Lest We Forget, Queensland Ballet

Queensland Performing Arts Centre, July 29.

The Andrews Sisters style is all honey, sunshine and an irresistible life force, even when there’s a touch of wistfulness in the lyrics. No wonder the trio was so popular with US troops during World War II. The silken close harmonies, bouncy syncopations and light-on-the-feet melodies were made to please. They are optimism in a three-minute package.

Paul Taylor’s Company B uses nine of the sisters’ hits that show that in spades. The genius of Company B, though, is in the shadows the choreographer casts. While Brylcreemed young blades and flirty-skirted women whoop it up with infectious vitality there are men who fall, or are seen silhouetted on the periphery in martial poses. These ones melt in and out of the dance like ghosts while around them couples dance as if there were no tomorrow, full of juice and hope and infectious high spirits. I have no idea whether Taylor, now the grand old man of American modern dance, was thinking about contemporary conflicts when he made Company B in 1991, but its premiere at Houston Ballet came shortly after the first Gulf War.

Expressions Dance Company

Laura Hidalgo in Paul Taylor’s Company B. Photo: David Kelly

A song such as There Will Never Be Another You takes on quite a different complexion in Taylor’s context and when at the end of the bravura Boogie Woogie Bugle Boy (of Company B) the soloist collapses to the floor, we think not only of goofily exaggerated exhaustion. This happens again and again, joy undercut by sorrow, until we are back at the beginning with a reprise of Bei Mir Bist du Schön. War never stops, nor do its consequences.

Company B closes Queensland Ballet’s commemorative Lest We Forget program on a strong note, even though the exhilarating mix of contemporary and social dance is delivered a little too carefully overall. Not everyone fully captures the scintillating swing of hips, jaunty shoulders and the effervescence that comes from within. On opening night principal Laura Hidalgo in Rum and Coca-Cola and soloist Camilo Ramos in Oh Johnny, Oh Johnny, Oh! show how it should be done and two less senior dancers – Vanessa Morelli in There Will Never Be Another You and Lima Kim always – were marvelously alert to the music.

Expressions Dance Company

Queensland Ballet in Natalie Weir’s We Who are Left. Photo: David Kelly

The other two works in the triple bill are new company commissions. Natalie Weir’s We Who are Left is perhaps a piece d’occasion rather than a stayer but her aim is true. The melancholy of young men at war and the women who grieve for them is affectingly expressed. The extensive filleting of Benjamin Britten’s 85-minute War Requiem to find not quite 30 minutes of music gives pause for thought but Weir is sensitive to its purpose. The gestures of love, loss and pain feel authentic and the five couples in the first cast did Weir proud, dancing with eloquent simplicity in David Walters’s gorgeous lighting. Principals Clare Morehen and Shane Weurthner were particularly fine in Weir’s delicate, bodies-not-quite-touching duet She Who Was Left.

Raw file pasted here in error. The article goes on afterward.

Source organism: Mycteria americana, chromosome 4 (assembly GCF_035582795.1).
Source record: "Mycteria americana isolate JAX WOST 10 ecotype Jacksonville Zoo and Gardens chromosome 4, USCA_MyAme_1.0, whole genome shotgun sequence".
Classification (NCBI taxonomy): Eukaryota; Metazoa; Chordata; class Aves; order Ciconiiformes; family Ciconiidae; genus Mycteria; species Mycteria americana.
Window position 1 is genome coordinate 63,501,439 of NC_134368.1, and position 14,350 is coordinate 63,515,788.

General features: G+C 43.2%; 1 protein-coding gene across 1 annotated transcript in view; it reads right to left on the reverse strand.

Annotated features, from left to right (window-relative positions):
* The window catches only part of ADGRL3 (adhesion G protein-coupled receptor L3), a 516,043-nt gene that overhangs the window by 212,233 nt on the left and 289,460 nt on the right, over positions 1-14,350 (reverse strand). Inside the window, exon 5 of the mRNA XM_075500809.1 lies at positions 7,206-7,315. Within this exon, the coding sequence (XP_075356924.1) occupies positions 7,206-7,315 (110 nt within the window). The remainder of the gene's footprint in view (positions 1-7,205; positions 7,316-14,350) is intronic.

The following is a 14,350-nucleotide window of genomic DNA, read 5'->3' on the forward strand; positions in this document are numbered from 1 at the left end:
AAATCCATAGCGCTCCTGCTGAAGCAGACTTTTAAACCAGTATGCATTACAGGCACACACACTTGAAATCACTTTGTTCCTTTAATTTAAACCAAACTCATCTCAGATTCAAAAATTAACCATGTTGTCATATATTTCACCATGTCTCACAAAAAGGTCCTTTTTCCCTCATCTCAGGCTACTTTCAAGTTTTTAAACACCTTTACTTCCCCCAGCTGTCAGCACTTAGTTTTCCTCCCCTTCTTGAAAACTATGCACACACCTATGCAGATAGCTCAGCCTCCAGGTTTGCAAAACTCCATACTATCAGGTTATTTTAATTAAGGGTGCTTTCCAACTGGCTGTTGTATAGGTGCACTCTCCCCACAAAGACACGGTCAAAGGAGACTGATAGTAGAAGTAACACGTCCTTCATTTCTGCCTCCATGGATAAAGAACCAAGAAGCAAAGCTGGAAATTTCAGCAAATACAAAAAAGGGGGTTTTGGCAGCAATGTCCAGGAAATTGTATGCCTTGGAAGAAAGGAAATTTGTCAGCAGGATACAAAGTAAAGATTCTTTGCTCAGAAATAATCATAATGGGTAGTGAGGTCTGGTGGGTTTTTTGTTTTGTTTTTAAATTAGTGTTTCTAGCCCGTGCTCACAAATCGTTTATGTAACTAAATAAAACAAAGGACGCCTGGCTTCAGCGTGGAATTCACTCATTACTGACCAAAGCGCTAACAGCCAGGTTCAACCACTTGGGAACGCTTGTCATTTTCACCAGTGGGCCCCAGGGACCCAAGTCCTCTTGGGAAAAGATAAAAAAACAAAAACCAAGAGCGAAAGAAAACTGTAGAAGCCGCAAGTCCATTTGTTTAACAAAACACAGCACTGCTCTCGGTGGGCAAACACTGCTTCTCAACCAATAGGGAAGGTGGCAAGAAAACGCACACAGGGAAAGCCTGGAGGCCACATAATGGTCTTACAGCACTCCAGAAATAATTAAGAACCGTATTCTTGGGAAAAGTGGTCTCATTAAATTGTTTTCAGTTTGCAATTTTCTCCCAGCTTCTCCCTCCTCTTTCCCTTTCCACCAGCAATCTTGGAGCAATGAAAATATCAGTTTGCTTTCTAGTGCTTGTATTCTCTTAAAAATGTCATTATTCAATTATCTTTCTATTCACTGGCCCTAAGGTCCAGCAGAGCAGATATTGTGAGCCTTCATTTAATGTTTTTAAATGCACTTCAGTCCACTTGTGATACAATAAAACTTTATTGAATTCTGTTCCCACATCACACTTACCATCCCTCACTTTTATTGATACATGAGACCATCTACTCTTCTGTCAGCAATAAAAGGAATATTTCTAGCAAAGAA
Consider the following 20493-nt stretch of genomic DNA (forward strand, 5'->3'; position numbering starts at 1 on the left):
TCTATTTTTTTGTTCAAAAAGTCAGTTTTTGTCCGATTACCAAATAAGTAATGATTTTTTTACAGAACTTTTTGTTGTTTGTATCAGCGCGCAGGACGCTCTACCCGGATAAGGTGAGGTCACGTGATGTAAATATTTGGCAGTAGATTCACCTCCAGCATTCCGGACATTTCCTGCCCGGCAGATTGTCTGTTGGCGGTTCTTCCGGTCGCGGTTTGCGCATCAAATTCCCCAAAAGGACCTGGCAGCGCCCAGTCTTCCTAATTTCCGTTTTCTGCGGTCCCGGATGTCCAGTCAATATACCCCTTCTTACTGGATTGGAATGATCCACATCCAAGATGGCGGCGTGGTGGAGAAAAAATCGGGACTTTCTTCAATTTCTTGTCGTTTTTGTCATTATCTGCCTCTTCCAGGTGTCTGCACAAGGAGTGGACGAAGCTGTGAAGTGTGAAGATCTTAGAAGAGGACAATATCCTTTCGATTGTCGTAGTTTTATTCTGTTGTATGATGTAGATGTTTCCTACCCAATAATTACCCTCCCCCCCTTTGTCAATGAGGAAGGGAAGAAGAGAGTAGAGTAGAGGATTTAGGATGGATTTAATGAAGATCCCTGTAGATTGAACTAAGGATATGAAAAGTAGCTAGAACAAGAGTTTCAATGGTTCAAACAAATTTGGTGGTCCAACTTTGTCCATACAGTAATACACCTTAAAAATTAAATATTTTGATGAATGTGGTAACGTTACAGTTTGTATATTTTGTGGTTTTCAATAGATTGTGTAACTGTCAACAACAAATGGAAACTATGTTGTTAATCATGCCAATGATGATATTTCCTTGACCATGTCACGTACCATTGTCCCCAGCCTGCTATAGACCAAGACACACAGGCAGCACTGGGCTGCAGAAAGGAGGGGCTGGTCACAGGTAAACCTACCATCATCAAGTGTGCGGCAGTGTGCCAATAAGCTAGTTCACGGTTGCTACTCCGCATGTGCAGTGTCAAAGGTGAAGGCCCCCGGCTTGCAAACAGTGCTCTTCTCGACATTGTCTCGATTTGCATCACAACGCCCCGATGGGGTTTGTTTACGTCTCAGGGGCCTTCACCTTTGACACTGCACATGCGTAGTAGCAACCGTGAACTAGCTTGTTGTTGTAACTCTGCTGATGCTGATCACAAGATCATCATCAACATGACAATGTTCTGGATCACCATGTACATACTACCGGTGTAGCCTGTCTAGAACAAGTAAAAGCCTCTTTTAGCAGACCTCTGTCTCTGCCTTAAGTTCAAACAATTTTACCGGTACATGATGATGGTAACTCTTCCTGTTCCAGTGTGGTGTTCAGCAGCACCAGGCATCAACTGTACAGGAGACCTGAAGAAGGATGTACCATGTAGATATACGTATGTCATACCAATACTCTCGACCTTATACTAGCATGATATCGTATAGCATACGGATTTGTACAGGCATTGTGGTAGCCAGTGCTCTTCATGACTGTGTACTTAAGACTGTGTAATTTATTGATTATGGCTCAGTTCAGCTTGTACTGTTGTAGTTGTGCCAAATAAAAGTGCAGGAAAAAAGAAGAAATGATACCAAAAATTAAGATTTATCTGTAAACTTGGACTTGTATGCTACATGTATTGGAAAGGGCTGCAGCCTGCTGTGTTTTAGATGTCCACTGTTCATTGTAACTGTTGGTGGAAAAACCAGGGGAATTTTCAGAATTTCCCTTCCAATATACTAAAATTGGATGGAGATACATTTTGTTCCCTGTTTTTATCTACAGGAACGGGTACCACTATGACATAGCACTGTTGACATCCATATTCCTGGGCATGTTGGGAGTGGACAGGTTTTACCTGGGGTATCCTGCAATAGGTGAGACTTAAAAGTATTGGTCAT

Ma Cong’s In the Best Moments, which opens the evening, is dominated by a series of pas de deux that manage to be bland and overwrought all at once, with men lifting women in big, tricky manoeuvres that look effortful. The connection with its music, sections from Philip Glass’s score for the film The Hours, is primarily one of busyness. There are lots of notes, lots of steps.

Lest We Forget ends on August 6.

Elegance, Queensland Ballet

Queensland Performing Arts Centre, August 2

EMMA Lippa is one of Australian ballet’s hidden treasures. She developed her formidable skills as an accompanist at the Bolshoi Ballet then used her gifts for two decades at the Australian Ballet. Lippa has retired from the AB but not from the piano or from ballet, as Queensland Ballet audiences were privileged to see at some performances of Elegance (her role was shared with QB company pianist Kylie Foster, who unfortunately I wasn’t able to hear).

Lippa’s musicality underpinned the most successful of the four pieces making up QB’s Elegance program, Ben Stevenson’s Three Preludes, choreographed in 1969 to the music of Rachmaninoff. Two dancers are first seen on either side of a ballet barre, at times reflecting each other’s movements as if they are taking daily class. This isn’t a new idea for dance but Stevenson’s take on it is beguiling. He sensitively creates an atmosphere in which boundaries dissolve. Two private, individual worlds melt into one as, slowly, an intimate relationship develops.

Carolyn Judson and Huang Junshuang in Three Preludes. Photo: David Kelly

Carolyn Judson and Huang Junshuang in Three Preludes. Photo: David Kelly

This restrained, glowing ballet is about love, but also can’t help but be about a love for ballet and music. In a short Russian documentary about her career, Lippa says a ballet accompanist “has to breathe with the ballet”, and this she did in eloquent, memorable readings of the Rachmaninoff.

American guest artist Carolyn Judson was alert and responsive while maintaining the work’s introspective quality, although she tended to smile rather too brightly. At times it was hard to concentrate on her, however, given the incredibly potent stage presence of QB’s international guest principal Huang Junshuang. He is tall, powerful, glamorous and a splendid partner. The man’s choreography is supportive – Junshuang leaves the floor only once for a low jete – as he tenderly looks after the woman, who is free to fly with the knowledge she will be completely safe.